Using those price guarantees, and a 190 bushel per acre APH corn yield, the resulting revenue guarantee would be near $640 per acre with an 85% RP policy and just over $600 per acre with an 80% RP policy. If we assume a 52 bushel per acre APH soybean yield, the resulting revenue guarantee would be just over $450 per acre with an 85% RP policy and near $425 per acre with an 80% RP policy. Estimated average 2017 production costs in Southern Minnesota for land rent, direct and overhead expenses are expected to be near $700 per acre for corn, and $460 per acre for soybeans.
Some producers tend to overlook crop insurance as an important risk management tool, since the available revenue guarantees are lower than the cost of production in many situations. However, the overall financial risk in 2017 may be far greater than it was in back or 2013, when overall crop revenues were much higher. Crop insurance premiums for 85% RP coverage for corn and soybeans in many areas are much more favorable now than they were in previous years. Some producers have been able to increase their APH corn and soybean yields in recent years by using the trend-adjusted yield (TA-APH) yield endorsement for their crop insurance coverage. This has helped expand the insurance guarantee with only a minimal premium cost increase.
In the 2016 crop year, many farm operators in South Central and Southwest Minnesota saw the benefits of having 80% or 85% RP crop insurance coverage for corn and soybeans. Some portions of this region received record rainfall during the 2016 growing season, and were impacted by severe storms with excessive rainfall events and hail, causing significant crop loss. In addition, the 2016 corn price dropped from a RP price guarantee of $3.86 per bushel in February to a harvest price $3.49 per bushel in October. This resulted for some substantial crop insurance indemnity payments for producers that incurred significant yield losses on corn in 2016, and had 80% or 85% RP crop insurance coverage in 2016. Producers with lower levels of coverage received very minimal 2016 indemnity payments.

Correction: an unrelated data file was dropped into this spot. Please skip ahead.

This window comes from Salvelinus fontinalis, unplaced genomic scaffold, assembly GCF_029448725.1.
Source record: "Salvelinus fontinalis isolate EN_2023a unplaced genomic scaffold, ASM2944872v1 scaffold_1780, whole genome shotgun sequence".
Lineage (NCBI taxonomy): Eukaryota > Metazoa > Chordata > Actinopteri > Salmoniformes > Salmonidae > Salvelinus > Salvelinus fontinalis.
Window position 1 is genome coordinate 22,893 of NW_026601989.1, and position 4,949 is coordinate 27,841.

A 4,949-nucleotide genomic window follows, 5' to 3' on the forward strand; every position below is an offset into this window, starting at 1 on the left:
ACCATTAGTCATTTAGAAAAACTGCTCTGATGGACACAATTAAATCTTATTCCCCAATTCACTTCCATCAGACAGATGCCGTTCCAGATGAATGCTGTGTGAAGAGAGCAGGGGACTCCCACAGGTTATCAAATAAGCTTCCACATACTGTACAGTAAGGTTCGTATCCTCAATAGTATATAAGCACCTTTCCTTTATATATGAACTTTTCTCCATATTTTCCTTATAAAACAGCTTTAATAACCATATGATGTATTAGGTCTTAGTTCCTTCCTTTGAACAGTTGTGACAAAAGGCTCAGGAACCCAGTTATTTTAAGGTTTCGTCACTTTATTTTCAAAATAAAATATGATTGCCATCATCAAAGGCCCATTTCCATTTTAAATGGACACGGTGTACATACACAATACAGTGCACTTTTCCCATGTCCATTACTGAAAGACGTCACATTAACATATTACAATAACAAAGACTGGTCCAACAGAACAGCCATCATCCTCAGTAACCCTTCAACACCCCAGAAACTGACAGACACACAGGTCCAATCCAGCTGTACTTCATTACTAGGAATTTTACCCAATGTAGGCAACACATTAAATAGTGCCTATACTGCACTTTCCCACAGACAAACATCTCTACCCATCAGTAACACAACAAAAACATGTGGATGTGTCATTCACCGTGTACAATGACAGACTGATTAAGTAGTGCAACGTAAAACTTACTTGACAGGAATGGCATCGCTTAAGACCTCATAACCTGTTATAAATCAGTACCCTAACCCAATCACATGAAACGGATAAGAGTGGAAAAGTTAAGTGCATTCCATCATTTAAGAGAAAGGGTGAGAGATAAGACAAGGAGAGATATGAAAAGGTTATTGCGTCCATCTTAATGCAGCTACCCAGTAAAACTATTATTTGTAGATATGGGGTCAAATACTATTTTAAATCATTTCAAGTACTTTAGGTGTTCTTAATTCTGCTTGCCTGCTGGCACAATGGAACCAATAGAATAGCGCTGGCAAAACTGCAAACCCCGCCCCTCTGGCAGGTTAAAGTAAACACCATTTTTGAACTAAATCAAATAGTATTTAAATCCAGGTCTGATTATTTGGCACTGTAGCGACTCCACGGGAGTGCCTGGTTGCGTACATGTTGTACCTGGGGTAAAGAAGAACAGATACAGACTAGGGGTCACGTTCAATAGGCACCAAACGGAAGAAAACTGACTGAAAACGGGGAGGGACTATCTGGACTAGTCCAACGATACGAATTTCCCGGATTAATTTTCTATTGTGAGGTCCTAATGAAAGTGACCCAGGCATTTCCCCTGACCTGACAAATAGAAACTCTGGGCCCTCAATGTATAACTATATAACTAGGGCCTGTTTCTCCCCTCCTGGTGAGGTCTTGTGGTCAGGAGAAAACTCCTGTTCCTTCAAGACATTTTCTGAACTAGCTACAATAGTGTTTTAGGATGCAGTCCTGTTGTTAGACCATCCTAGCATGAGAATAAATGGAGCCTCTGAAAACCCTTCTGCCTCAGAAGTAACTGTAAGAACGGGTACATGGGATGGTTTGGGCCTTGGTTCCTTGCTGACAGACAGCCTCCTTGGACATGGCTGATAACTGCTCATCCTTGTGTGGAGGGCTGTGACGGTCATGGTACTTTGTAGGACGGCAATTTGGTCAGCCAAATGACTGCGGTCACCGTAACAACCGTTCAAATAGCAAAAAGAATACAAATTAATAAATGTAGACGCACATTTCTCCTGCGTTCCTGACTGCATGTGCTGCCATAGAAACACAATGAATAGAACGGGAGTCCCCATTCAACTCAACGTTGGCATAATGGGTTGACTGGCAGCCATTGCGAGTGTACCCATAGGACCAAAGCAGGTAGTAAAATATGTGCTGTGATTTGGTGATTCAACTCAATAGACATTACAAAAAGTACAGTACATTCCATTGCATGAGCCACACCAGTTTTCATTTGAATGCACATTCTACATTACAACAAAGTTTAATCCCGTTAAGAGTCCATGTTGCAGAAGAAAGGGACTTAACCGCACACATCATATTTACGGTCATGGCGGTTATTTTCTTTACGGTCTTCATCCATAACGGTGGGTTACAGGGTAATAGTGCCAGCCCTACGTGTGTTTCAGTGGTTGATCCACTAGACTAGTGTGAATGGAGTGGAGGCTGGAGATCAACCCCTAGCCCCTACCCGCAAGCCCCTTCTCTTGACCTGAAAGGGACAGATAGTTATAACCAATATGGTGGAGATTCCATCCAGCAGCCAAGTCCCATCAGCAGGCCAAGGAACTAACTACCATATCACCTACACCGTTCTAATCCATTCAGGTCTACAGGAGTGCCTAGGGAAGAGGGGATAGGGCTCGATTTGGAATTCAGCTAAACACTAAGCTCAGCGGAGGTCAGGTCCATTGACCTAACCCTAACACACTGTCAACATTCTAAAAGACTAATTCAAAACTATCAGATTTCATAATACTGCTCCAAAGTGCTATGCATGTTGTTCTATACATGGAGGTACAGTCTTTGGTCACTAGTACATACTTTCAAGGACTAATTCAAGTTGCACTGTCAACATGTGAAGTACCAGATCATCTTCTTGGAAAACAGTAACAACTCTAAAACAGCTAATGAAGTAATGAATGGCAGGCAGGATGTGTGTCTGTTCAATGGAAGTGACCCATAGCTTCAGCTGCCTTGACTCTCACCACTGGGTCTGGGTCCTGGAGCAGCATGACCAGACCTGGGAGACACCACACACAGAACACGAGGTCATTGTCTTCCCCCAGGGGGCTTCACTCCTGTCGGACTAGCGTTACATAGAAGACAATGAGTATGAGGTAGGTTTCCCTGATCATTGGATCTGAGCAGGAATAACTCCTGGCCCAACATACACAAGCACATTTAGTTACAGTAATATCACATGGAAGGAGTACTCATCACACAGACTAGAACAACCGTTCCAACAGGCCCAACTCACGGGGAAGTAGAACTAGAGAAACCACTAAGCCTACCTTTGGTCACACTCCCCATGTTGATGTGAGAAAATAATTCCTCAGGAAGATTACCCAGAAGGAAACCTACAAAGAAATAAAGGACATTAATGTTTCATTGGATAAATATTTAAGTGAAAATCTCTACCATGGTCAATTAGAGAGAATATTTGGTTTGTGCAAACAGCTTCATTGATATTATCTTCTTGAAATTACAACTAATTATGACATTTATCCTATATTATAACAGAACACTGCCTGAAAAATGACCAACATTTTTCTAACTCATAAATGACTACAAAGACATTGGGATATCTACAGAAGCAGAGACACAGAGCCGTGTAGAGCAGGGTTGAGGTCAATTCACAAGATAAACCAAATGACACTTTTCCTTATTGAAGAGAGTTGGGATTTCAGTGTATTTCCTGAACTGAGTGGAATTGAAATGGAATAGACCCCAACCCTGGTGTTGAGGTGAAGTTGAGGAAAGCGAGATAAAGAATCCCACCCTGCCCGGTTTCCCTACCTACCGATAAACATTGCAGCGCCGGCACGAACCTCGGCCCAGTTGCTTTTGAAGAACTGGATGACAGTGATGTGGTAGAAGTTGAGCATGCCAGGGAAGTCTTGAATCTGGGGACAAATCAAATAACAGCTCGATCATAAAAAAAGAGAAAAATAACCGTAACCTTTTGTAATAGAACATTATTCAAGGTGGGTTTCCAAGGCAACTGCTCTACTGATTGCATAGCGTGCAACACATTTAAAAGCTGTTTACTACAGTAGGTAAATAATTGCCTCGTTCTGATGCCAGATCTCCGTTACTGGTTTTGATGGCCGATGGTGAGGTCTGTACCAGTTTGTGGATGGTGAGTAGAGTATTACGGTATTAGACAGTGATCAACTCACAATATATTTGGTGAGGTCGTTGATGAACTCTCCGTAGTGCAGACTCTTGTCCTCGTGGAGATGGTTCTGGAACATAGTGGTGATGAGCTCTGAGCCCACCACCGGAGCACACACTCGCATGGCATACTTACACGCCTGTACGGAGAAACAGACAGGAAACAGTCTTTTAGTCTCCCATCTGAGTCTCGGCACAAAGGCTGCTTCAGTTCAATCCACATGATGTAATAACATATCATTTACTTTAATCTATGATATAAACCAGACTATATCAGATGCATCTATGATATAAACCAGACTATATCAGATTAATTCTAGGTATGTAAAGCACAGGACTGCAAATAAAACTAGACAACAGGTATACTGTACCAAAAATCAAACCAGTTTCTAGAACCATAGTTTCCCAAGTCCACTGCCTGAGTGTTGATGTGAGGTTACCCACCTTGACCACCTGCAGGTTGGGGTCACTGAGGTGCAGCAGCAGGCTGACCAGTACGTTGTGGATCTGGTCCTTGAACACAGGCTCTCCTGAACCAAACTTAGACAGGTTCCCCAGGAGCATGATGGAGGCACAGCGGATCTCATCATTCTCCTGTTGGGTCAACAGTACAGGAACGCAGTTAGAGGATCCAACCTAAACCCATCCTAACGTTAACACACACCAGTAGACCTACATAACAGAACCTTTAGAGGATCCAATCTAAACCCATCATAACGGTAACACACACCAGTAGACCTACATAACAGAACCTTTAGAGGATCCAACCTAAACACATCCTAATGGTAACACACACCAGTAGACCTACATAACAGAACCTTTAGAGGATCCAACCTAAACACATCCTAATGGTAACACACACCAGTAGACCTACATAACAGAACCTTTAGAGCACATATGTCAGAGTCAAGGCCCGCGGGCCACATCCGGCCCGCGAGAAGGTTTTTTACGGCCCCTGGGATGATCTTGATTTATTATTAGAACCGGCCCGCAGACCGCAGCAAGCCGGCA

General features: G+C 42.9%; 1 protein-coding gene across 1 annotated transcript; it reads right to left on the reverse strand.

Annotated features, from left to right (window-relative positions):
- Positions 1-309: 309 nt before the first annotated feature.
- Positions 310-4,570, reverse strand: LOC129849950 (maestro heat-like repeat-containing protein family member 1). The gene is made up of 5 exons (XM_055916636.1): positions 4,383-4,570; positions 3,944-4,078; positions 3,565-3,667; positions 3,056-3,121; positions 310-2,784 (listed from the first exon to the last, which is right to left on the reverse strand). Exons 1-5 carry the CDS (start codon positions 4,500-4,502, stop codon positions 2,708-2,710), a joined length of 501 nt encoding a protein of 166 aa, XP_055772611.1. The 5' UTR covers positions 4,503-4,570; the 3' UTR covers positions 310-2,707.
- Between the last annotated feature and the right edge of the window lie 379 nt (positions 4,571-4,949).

As we enter 2017, we continue to have very tight crop margins for the coming year, and in some cases negative margins on cash rental acres to cover land rents, direct and overhead costs. Before reducing crop insurance coverage for 2017, a producer needs to assess whether they want to take on the extra risk of the reduced revenue guarantee of the lower crop insurance coverage. Reducing from an 85% RP policy to a 75% RP policy will reduce the insurance guarantee by $70-$80 per acre for corn, and $50-$60 per acre for soybeans. Producers are also encouraged to discuss this with their ag lender, before finalizing their 2017 crop insurance decisions.
The deadline to purchase crop insurance for corn and soybeans for the 2017 crop year is March 15, 2017. For more information on various crop insurance policies and alternatives for 2017, producers should contact a reputable crop insurance agent. Kent Thiesse has written an information sheet titled : “2017 Crop Insurance Decisions”. To receive a free copy of this information sheet, please forward an e-mail to: firstname.lastname@example.org. Some other very good web sites with timely crop insurance information are:
- University of Illinois FarmDoc : http://www.farmdoc.illinois.edu/cropins/index.as
- USDA Risk Management Agency (RMA) : http://www.rma.usda.gov/
Source: Kent Thiesse, Corn and Soybean Digest